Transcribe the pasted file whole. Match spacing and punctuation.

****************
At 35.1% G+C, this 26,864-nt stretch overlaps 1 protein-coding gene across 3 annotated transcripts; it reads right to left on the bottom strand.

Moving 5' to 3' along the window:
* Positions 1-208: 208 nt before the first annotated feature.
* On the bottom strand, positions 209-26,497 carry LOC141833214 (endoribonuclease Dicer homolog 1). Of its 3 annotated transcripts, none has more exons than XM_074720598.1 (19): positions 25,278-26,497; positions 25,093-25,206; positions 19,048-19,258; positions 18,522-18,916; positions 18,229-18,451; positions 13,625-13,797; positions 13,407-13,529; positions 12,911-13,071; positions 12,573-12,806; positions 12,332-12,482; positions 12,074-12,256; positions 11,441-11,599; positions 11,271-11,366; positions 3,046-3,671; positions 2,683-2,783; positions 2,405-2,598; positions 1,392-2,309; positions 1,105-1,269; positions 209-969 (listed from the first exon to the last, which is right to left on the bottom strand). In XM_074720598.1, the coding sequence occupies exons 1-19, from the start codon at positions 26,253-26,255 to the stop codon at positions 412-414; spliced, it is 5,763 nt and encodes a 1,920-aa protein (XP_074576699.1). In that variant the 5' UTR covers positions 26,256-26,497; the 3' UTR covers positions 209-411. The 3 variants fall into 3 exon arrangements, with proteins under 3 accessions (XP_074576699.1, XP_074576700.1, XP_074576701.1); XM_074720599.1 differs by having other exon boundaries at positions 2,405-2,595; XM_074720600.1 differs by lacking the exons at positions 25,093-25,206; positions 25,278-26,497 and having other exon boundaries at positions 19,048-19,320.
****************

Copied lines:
At 35.1% G+C, this 26,864-nt stretch overlaps 1 protein-coding gene across 3 annotated transcripts; it reads right to left on the bottom strand.

Moving 5' to 3' along the window:
* Positions 1-208: 208 nt before the first annotated feature.
* On the bottom strand, positions 209-26,497 carry LOC141833214 (endoribonuclease Dicer homolog 1). Of its 3 annotated transcripts, none has more exons than XM_074720598.1 (19): positions 25,278-26,497; positions 25,093-25,206; positions 19,048-19,258; positions 18,522-18,916; positions 18,229-18,451; positions 13,625-13,797; positions 13,407-13,529; positions 12,911-13,071; positions 12,573-12,806; positions 12,332-12,482; positions 12,074-12,256; positions 11,441-11,599; positions 11,271-11,366; positions 3,046-3,671; positions 2,683-2,783; positions 2,405-2,598; positions 1,392-2,309; positions 1,105-1,269; positions 209-969 (listed from the first exon to the last, which is right to left on the bottom strand). In XM_074720598.1, the coding sequence occupies exons 1-19, from the start codon at positions 26,253-26,255 to the stop codon at positions 412-414; spliced, it is 5,763 nt and encodes a 1,920-aa protein (XP_074576699.1). In that variant the 5' UTR covers positions 26,256-26,497; the 3' UTR covers positions 209-411. The 3 variants fall into 3 exon arrangements, with proteins under 3 accessions (XP_074576699.1, XP_074576700.1, XP_074576701.1); XM_074720599.1 differs by having other exon boundaries at positions 2,405-2,595; XM_074720600.1 differs by lacking the exons at positions 25,093-25,206; positions 25,278-26,497 and having other exon boundaries at positions 19,048-19,320.